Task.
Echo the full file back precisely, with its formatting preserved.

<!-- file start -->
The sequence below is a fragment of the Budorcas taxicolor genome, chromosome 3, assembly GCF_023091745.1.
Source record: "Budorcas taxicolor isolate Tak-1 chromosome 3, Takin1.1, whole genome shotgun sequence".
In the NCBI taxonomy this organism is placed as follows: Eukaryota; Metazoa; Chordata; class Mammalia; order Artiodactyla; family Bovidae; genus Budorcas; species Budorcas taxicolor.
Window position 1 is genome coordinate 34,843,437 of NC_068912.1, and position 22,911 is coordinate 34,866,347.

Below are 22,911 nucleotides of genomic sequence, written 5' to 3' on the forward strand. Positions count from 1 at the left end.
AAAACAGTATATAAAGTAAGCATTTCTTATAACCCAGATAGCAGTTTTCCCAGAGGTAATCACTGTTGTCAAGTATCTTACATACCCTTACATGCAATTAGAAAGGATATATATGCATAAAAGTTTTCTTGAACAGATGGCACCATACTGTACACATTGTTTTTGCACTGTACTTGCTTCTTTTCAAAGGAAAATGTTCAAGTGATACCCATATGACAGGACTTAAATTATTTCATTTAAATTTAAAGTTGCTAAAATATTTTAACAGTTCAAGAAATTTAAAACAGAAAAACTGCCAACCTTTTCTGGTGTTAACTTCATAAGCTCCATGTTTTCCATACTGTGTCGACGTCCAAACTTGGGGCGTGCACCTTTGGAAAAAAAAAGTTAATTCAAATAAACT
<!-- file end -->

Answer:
The sequence below is a fragment of the Budorcas taxicolor genome, chromosome 3, assembly GCF_023091745.1.
Source record: "Budorcas taxicolor isolate Tak-1 chromosome 3, Takin1.1, whole genome shotgun sequence".
In the NCBI taxonomy this organism is placed as follows: Eukaryota; Metazoa; Chordata; class Mammalia; order Artiodactyla; family Bovidae; genus Budorcas; species Budorcas taxicolor.
Window position 1 is genome coordinate 34,843,437 of NC_068912.1, and position 22,911 is coordinate 34,866,347.

Below are 22,911 nucleotides of genomic sequence, written 5' to 3' on the forward strand. Positions count from 1 at the left end.
AAAACAGTATATAAAGTAAGCATTTCTTATAACCCAGATAGCAGTTTTCCCAGAGGTAATCACTGTTGTCAAGTATCTTACATACCCTTACATGCAATTAGAAAGGATATATATGCATAAAAGTTTTCTTGAACAGATGGCACCATACTGTACACATTGTTTTTGCACTGTACTTGCTTCTTTTCAAAGGAAAATGTTCAAGTGATACCCATATGACAGGACTTAAATTATTTCATTTAAATTTAAAGTTGCTAAAATATTTTAACAGTTCAAGAAATTTAAAACAGAAAAACTGCCAACCTTTTCTGGTGTTAACTTCATAAGCTCCATGTTTTCCATACTGTGTCGACGTCCAAACTTGGGGCGTGCACCTTTGGAAAAAAAAAGTTAATTCAAATAAACT